In secondary dysmenorrhea, some underlying abnormal condition (usually involving a woman’s reproductive system) contributes to the menstrual pain. Secondary dysmenorrhea may be evident at menarche but, more often, the condition develops later.

What causes menstrual cramps?

Each month, the inner lining of the uterus (the endometrium) normally builds up in preparation for a possible pregnancy. After ovulation, if the egg is not fertilized by a sperm, no pregnancy will result and the current lining of the uterus is no longer needed. The woman’s estrogen and progesterone hormone levels decline, and the lining of the uterus becomes swollen and is eventually shed as the menstrual flow and is replaced by a new lining in the next monthly cycle.

When the old uterine lining begins to break down, molecular compounds called prostaglandins are released. These compounds cause the muscles of the uterus to contract. When the uterine muscles contract, they constrict the blood supply (vasoconstriction) to the endometrium. This contraction blocks the delivery of oxygen to the tissue of the endometrium which, in turn, breaks down and dies. After the death of this tissue, the uterine contractions literally squeeze the old endometrial tissue through the cervix and out of the body by way of the vagina. Other substances known as leukotrienes, which are chemicals that play a role in the inflammatory response, are also elevated at this time and may be related to the development of menstrual cramps.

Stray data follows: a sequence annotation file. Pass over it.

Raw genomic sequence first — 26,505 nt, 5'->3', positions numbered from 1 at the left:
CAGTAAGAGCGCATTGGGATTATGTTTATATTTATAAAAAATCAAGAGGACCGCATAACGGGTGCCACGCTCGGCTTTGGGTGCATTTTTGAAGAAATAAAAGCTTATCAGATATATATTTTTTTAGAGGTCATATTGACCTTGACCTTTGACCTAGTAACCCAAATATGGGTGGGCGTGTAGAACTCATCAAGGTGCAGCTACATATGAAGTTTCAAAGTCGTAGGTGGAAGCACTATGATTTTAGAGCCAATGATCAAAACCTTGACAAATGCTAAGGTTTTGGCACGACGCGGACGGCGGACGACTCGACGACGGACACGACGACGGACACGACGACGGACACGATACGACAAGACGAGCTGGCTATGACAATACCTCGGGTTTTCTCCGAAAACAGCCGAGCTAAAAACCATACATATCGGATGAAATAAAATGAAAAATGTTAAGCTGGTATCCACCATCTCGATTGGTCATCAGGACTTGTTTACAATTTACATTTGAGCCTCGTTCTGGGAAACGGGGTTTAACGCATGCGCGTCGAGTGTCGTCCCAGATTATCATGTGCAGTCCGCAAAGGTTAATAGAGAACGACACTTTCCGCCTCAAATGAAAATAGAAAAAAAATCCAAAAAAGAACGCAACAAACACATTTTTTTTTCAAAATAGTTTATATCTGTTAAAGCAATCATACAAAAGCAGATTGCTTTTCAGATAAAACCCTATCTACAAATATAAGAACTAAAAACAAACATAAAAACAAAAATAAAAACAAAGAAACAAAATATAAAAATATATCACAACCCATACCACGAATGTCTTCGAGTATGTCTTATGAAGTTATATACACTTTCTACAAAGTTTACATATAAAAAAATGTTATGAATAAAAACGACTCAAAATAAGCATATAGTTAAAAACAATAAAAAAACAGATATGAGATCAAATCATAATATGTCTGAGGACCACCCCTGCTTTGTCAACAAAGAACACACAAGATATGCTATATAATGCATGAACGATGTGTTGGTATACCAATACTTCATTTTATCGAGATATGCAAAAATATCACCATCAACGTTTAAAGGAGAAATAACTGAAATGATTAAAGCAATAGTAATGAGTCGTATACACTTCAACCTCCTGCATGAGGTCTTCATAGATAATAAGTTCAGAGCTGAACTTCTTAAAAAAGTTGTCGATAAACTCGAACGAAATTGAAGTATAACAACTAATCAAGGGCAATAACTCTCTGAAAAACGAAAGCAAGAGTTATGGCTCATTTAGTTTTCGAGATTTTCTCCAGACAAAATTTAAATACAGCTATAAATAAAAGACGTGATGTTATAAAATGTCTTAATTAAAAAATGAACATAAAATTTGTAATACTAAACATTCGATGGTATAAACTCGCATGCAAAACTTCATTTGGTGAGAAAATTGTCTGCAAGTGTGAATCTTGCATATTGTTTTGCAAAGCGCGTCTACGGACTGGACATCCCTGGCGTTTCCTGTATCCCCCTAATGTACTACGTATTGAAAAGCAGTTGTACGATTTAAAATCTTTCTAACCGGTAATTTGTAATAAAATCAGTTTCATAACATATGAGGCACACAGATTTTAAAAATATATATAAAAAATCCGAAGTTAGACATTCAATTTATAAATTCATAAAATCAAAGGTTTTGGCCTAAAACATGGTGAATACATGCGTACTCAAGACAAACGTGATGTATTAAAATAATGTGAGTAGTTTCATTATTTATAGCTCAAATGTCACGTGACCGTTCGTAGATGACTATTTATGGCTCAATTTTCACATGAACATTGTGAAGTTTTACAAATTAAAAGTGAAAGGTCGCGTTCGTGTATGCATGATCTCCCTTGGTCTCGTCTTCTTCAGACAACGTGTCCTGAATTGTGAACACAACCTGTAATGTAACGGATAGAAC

Why are some cramps so painful?

Menstrual cramps are caused by the uterine contractions that occur in response to prostaglandins and other chemicals. The cramping sensation is intensified when clots or pieces of bloody tissue from the lining of the uterus pass through the cervix, especially if a woman’s cervical canal is narrow.

The difference between menstrual cramps that are more painful and those that are less painful may be related to a woman’s prostaglandin levels. Women with menstrual cramps have elevated levels of prostaglandins in the endometrium (uterine lining) when compared with women who do not experience cramps. Menstrual cramps are very similar to those a pregnant woman experiences when she is given prostaglandin as a medication to induce labor.

Now that you know the causes of your cramps, in the next post, Girly editor will share some tips on how to reduce those nasty cramps! Both the TCM, scientific physcian and the myths that you hear from your girly friends…

See ya till then..!